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10 Top Tips for Mental and Emotional Wellbeing

It’s Mental Health Awareness Week! What an interesting time for it to fall! 

Some of us will be finding lockdown good for our mental and emotional health – more sleep, more time for close relationships, less pressure, no commute – and some of us might feel like we’re slowly being driven mad – can’t get away from some people, can’t connect easily with others, can’t do our favourite form of exercise, hate working from home and detest Zoom – and so on. 

So here are some ideas and links that might help if you’re struggling or make it even better if you’re secretly having the best time of your life! 

10 Top Tips for Maintaining Mental and Emotional Health 

  1. Exercise every day. Find the way that gives you most joy. 

  1. Eat a balanced diet, including plenty of fruit and veg. 

  1. Sleep to a regular pattern, at least 7 - 9 hours for adults, more for younger people. https://www.sleepfoundation.org/articles/how-much-sleep-do-we-really-need 

  1. Connect with other people to a degree that suits you! In lockdown, that might be making extra efforts to connect if you’re feeling lonely or being firm about boundaries if you need more space. 

  1. Look after something or someone – a child, a pet, even a plant! 

  1. Connect with nature. If you’re getting fed up of a daily walk, maybe consider it as a ‘forest bath’:  https://www.youtube.com/watch?v=stuZaKB9j7I 

  1. Include creativity to your life. You don’t have to physically ‘make’ something – creative thinking, creating relationships, creating systems – it’s all helpful.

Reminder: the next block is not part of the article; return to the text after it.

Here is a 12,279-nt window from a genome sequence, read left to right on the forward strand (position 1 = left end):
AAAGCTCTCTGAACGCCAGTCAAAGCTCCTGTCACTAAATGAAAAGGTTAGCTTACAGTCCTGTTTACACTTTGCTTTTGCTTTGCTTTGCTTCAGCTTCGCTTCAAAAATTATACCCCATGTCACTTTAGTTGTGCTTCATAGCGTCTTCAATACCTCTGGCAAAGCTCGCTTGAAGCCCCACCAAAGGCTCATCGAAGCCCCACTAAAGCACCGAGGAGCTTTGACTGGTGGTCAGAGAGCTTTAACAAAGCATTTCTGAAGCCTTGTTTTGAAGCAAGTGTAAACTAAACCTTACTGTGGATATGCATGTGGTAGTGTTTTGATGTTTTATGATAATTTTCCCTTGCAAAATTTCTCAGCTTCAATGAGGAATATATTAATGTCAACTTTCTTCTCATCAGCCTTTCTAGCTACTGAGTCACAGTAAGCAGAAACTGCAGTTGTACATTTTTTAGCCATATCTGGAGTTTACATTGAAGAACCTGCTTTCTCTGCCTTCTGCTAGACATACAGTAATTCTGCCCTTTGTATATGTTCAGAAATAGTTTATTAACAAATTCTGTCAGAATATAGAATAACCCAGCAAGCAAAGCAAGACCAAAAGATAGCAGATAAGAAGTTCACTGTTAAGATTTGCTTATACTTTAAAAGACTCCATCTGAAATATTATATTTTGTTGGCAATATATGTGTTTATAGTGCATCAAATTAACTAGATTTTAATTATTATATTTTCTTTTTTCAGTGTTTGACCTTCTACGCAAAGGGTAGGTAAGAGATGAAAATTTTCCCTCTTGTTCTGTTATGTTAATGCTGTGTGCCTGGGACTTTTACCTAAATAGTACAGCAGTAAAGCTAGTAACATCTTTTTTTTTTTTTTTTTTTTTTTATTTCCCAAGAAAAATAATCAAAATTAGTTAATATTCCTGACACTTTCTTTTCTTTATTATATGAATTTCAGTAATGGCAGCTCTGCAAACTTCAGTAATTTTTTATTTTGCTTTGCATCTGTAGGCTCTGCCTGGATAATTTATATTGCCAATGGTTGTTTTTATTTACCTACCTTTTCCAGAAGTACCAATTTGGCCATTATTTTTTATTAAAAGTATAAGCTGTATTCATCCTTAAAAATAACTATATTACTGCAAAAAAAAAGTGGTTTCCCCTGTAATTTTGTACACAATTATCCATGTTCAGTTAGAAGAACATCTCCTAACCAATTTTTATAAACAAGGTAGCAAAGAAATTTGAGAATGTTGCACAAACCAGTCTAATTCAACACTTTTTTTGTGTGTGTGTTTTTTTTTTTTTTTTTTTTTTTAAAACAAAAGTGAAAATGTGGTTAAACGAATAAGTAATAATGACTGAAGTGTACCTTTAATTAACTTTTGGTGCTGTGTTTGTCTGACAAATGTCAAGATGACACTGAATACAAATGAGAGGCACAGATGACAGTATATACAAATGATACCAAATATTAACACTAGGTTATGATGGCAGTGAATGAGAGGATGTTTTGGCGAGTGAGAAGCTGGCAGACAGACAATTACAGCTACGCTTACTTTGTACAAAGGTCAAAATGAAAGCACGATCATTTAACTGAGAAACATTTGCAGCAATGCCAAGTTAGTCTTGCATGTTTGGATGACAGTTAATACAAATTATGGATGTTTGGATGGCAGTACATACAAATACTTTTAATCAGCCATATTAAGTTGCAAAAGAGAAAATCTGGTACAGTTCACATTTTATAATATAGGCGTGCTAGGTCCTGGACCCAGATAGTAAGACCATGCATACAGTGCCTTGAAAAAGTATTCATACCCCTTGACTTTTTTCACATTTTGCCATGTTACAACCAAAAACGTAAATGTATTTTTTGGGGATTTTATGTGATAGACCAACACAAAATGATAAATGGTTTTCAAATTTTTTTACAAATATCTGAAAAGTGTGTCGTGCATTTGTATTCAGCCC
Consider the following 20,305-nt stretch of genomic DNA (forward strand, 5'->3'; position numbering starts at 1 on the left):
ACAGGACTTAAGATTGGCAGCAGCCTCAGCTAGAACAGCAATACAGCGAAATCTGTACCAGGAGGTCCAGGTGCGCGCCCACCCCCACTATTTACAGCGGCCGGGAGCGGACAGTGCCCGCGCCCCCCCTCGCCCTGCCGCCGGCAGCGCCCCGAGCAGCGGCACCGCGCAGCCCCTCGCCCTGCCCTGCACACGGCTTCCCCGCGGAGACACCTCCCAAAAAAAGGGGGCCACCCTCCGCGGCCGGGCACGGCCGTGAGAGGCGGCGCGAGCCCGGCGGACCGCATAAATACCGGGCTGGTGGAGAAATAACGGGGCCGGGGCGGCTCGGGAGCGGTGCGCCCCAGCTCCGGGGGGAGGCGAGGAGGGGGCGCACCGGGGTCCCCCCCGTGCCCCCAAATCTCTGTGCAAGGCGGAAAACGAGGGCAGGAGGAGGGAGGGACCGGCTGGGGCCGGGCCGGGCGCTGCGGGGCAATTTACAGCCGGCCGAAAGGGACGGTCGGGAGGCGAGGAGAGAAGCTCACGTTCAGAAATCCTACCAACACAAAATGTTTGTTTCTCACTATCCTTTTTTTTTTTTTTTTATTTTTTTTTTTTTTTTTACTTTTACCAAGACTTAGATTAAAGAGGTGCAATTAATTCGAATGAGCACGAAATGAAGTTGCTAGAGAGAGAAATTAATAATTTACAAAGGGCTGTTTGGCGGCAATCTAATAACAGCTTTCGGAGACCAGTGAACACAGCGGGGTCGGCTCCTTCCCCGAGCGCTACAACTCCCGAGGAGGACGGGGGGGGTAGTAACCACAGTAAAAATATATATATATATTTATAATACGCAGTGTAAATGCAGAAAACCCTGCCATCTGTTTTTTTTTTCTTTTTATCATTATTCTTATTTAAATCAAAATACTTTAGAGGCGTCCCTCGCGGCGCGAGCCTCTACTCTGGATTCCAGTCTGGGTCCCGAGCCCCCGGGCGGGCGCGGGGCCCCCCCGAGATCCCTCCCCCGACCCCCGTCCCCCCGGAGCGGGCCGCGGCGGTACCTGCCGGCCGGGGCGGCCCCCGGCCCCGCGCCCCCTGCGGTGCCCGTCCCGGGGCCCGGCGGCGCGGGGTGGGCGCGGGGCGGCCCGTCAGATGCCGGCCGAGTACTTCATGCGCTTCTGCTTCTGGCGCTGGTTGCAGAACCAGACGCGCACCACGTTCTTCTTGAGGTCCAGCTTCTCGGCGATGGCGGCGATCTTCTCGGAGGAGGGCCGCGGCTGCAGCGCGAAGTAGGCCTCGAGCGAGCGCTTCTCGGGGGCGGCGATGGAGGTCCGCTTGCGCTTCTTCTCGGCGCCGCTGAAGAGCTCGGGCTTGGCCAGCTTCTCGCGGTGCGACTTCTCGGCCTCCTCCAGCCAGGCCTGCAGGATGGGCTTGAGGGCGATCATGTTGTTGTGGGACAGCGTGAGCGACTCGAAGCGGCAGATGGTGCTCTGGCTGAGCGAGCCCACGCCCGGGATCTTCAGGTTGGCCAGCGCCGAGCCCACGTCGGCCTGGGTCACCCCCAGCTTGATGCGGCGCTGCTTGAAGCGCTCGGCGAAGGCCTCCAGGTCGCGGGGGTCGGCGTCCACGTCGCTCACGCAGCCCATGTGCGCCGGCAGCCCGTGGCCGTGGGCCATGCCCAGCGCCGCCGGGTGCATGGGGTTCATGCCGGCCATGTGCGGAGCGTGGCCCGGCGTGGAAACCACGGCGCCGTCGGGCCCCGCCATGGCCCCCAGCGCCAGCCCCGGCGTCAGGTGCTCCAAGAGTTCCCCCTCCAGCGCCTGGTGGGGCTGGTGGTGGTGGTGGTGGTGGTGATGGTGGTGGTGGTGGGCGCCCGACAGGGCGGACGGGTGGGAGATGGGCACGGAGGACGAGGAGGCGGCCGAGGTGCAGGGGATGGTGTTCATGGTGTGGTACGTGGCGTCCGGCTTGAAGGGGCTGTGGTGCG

1. Find the meaning in your work. Here’s a thought-provoking video:  https://www.youtube.com/watch?v=H91JDqeR_jg 

  2. Do something voluntary. Acts of kindness, however small, help us to feel better, whether it’s simply sending someone a card or doing a socially distanced visit to someone in shielded lockdown. 

  3. Find a practice that helps you to manage your thoughts and your physical and emotional reactions. It could be Mindfulness, yoga, tai chi, prayer or a religious practice – these are just some examples. 

These tips are as important for children and young people as for adults. As parents, we might find the resource below a helpful prompt. I’m particularly interested in point 10: ‘As your child grows up, encourage and support autonomy.’ I’m delighted to see more people out and about cycling and walking – but it’s rare that I see a child or young person alone. This is so very different from when I was a child. I often wonder how our young people can develop resilience and autonomy when they are so protected. You’ve heard of the ‘helicopter’ parent, I’m sure. There is also the ‘snowplough’ parent – the one who clears every obstacle in their child’s path! 

Now might be a very good time to give your child or young person a bit more rope! Traffic is still relatively light and social distancing means that any unwelcome ‘up close and personal’ attention is more obvious. Perhaps we can use this strange limbo time to help boost our children’s autonomy? 

I wish you all the very best! 

Meg Harper